Entrepreneurs ignore the fact that it requires an excellent business period to make any profit, probably years. In the meantime, the cash for sustenance is crucial to keep the machines and minds going. That’s the reason your business idea crumbles in no time.
3) Poor Web Design
Would you ever purchase from this poor looking website? Never!
Did you know?
It takes about 0.05 seconds for users to form an opinion about your website that determines whether they’ll stay or leave.
Even Google Research pointed out that it just takes 50ms for users to form an opinion about your website design.
Did you check our homepage? We put so much attention into creating the best first impression for our clients.
We design & redesign world-class websites for your business for only $49/month with FREE ultra-fast hosting and maintenance. 😃
We have designed the following websites for our clients:
Think of any brand that lies amongst your top 10 at the moment. Not one of them works without a presentable website. That just tells!
Startups that do not invest enough in a useful website usually go by the following opinions:
- The customer cannot form a good rapport with the seller.
- Website designing and sustenance is so expensive I cannot afford them.
- I cannot hire and pay a permanent IT guy to take care of the website.
Here are the five signs that confirm your website is the cause of your startup failure:
- Out-dated design created with cookie-cutter templates.
- Lack of useful information, e.g., contact, establishment, vision, and services
- Missing updates on the product
- Unavailability of a mobile-friendly version
- Missing customer chat section
- Sales and codes not available on the website
- Missing clear product images or videos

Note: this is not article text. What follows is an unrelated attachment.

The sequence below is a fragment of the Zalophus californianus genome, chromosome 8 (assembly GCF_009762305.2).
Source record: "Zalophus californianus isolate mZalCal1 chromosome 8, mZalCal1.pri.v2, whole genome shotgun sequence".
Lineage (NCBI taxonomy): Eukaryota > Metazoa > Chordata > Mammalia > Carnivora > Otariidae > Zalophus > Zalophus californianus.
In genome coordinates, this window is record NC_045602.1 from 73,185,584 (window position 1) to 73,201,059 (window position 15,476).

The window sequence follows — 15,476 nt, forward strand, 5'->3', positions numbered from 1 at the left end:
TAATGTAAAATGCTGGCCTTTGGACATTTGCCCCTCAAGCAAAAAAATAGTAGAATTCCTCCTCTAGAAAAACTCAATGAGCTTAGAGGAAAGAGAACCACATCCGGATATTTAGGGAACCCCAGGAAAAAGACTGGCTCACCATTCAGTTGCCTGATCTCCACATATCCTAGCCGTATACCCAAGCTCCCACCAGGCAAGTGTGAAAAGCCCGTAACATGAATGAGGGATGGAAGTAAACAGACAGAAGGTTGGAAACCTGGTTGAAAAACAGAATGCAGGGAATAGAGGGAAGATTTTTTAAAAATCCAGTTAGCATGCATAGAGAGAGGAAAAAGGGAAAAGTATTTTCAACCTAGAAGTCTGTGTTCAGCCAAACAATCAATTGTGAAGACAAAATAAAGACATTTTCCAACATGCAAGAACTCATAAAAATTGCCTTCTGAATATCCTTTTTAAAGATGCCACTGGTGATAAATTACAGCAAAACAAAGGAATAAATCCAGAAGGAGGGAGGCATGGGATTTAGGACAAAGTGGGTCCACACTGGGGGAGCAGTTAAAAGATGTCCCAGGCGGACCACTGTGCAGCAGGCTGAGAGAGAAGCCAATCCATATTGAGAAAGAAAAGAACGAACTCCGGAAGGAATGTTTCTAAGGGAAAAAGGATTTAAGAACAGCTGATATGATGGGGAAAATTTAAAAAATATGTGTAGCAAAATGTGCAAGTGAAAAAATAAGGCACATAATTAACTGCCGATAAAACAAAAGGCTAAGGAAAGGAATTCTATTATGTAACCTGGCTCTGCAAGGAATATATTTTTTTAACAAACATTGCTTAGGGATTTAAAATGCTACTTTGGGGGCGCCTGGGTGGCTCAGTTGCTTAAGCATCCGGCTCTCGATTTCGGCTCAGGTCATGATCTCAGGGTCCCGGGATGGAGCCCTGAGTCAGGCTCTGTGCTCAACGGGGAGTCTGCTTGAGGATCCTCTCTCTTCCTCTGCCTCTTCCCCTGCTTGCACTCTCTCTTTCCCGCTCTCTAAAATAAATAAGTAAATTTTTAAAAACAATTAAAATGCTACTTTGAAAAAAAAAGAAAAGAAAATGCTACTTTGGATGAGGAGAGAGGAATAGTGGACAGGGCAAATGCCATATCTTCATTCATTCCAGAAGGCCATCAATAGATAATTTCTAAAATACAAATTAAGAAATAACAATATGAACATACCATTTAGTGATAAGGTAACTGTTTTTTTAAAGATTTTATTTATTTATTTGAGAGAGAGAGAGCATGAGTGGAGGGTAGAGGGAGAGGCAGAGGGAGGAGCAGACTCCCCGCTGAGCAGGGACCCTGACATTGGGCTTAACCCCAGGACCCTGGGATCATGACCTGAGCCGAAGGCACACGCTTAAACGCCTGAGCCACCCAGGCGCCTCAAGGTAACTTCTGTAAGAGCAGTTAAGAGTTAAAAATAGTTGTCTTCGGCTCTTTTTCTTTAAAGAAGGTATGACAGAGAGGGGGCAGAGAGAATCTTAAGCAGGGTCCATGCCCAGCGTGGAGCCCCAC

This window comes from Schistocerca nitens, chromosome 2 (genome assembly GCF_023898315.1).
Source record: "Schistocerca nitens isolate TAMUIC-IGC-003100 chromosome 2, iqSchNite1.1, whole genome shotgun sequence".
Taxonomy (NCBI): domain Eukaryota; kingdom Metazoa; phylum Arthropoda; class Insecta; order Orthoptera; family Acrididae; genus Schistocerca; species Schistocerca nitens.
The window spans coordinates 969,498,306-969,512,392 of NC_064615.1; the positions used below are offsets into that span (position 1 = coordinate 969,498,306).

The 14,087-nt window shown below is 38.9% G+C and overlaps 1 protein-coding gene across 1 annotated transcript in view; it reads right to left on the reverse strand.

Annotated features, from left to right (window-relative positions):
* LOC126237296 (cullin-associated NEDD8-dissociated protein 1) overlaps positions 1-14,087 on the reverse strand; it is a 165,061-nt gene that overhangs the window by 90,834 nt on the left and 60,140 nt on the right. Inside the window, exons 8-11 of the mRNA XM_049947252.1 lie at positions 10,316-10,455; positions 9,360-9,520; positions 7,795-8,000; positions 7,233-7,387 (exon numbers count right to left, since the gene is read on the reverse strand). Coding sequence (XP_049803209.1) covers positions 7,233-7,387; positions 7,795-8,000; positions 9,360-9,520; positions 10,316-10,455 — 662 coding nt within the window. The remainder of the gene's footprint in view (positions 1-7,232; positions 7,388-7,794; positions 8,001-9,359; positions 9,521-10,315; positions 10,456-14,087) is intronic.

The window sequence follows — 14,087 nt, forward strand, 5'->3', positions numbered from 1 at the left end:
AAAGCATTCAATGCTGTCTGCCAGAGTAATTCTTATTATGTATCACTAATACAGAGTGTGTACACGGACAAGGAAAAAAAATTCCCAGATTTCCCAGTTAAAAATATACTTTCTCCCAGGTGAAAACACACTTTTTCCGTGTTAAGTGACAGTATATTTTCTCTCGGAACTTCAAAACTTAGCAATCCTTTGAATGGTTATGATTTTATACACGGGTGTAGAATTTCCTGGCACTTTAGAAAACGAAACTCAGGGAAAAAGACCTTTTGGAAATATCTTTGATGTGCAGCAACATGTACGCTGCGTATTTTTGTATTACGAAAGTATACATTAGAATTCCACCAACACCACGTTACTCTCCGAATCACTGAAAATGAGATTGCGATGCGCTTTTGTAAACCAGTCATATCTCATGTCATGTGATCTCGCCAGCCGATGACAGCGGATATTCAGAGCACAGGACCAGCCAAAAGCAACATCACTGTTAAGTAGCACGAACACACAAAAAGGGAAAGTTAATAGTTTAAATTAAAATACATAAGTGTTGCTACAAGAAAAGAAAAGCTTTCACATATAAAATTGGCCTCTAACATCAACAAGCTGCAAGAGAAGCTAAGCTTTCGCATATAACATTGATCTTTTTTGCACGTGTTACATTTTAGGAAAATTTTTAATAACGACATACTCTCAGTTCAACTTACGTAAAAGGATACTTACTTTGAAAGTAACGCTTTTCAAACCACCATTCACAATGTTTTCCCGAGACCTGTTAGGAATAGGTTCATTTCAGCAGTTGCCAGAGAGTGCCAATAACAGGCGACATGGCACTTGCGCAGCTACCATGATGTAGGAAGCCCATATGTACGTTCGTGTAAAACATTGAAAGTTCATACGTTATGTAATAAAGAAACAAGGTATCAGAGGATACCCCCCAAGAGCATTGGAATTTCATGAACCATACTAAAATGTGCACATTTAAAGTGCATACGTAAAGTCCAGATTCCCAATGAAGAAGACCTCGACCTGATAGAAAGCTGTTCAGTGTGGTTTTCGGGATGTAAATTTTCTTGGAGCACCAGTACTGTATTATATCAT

This might be perhaps the oldest and most basic of all the causes of startup failures—a tough competitor, ruthless and dauntless. The international free market plays by only one rule – may the best man/woman win!
4) Reach out to mentors
The last cause in this section is immensely related to your confidence and ego. Think of it this way. You’re enrolled in a biochemistry course in college, and you do not understand a word of what the teacher says. You have a test the next day for a handsome number of chapters. What do you do? Call it quits? Wait a minute. A cousin lives a few miles away and happens to be a biochemistry major in a university. But what if he ridicules you for not being smart enough?
You’ve now got two options. One – get enough courage to drive down to him and ask for help. Two – fail. It’s that straightforward. Teams who fail to reach out to their mentors and established business people in their specific fields are highly prone to failure. The choice is literally in your own hands.
Of course, you know how to play by team rules. You were part of the college council or captain of the cricket team at school. Do you think startups work by the same rules? Let’s find out.
5) Not the Right Team
A startup is not your Saturday night party where your best friends will show up, crack a few jokes, play a few games, hang out together and deliver the best product in the market the next Monday. It’s business! Harvard assembling the right team is crucial.
A great team needs people related to the same field, creative minds, moral individuals, trustworthy partners, and the same vision to work. That requires coming out of your comfort zones and choosing without bias. This human failure leads to building an incompetent team, laziness, or nonserious towards the goal.